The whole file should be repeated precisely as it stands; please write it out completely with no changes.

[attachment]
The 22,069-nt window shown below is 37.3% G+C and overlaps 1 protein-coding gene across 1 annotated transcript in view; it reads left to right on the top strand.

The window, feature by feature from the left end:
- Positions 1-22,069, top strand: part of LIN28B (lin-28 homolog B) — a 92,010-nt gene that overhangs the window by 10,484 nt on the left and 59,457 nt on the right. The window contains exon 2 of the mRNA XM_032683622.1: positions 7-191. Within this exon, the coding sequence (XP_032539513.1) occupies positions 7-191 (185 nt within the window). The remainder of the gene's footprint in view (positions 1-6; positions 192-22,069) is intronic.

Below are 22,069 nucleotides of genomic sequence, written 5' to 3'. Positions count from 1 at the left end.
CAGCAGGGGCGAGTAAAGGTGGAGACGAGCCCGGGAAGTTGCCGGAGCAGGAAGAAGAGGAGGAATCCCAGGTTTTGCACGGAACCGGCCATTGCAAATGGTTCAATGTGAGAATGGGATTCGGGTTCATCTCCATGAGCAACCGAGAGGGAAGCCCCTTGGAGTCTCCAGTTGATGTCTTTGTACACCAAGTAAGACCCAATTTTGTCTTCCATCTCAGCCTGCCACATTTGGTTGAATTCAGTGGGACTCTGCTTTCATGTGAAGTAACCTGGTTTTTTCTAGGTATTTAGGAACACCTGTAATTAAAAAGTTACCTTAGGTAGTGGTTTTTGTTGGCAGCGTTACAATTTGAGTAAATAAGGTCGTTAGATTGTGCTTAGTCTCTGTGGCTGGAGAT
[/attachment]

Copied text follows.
The 22,069-nt window shown below is 37.3% G+C and overlaps 1 protein-coding gene across 1 annotated transcript in view; it reads left to right on the top strand.

The window, feature by feature from the left end:
- Positions 1-22,069, top strand: part of LIN28B (lin-28 homolog B) — a 92,010-nt gene that overhangs the window by 10,484 nt on the left and 59,457 nt on the right. The window contains exon 2 of the mRNA XM_032683622.1: positions 7-191. Within this exon, the coding sequence (XP_032539513.1) occupies positions 7-191 (185 nt within the window). The remainder of the gene's footprint in view (positions 1-6; positions 192-22,069) is intronic.

Below are 22,069 nucleotides of genomic sequence, written 5' to 3'. Positions count from 1 at the left end.
CAGCAGGGGCGAGTAAAGGTGGAGACGAGCCCGGGAAGTTGCCGGAGCAGGAAGAAGAGGAGGAATCCCAGGTTTTGCACGGAACCGGCCATTGCAAATGGTTCAATGTGAGAATGGGATTCGGGTTCATCTCCATGAGCAACCGAGAGGGAAGCCCCTTGGAGTCTCCAGTTGATGTCTTTGTACACCAAGTAAGACCCAATTTTGTCTTCCATCTCAGCCTGCCACATTTGGTTGAATTCAGTGGGACTCTGCTTTCATGTGAAGTAACCTGGTTTTTTCTAGGTATTTAGGAACACCTGTAATTAAAAAGTTACCTTAGGTAGTGGTTTTTGTTGGCAGCGTTACAATTTGAGTAAATAAGGTCGTTAGATTGTGCTTAGTCTCTGTGGCTGGAGAT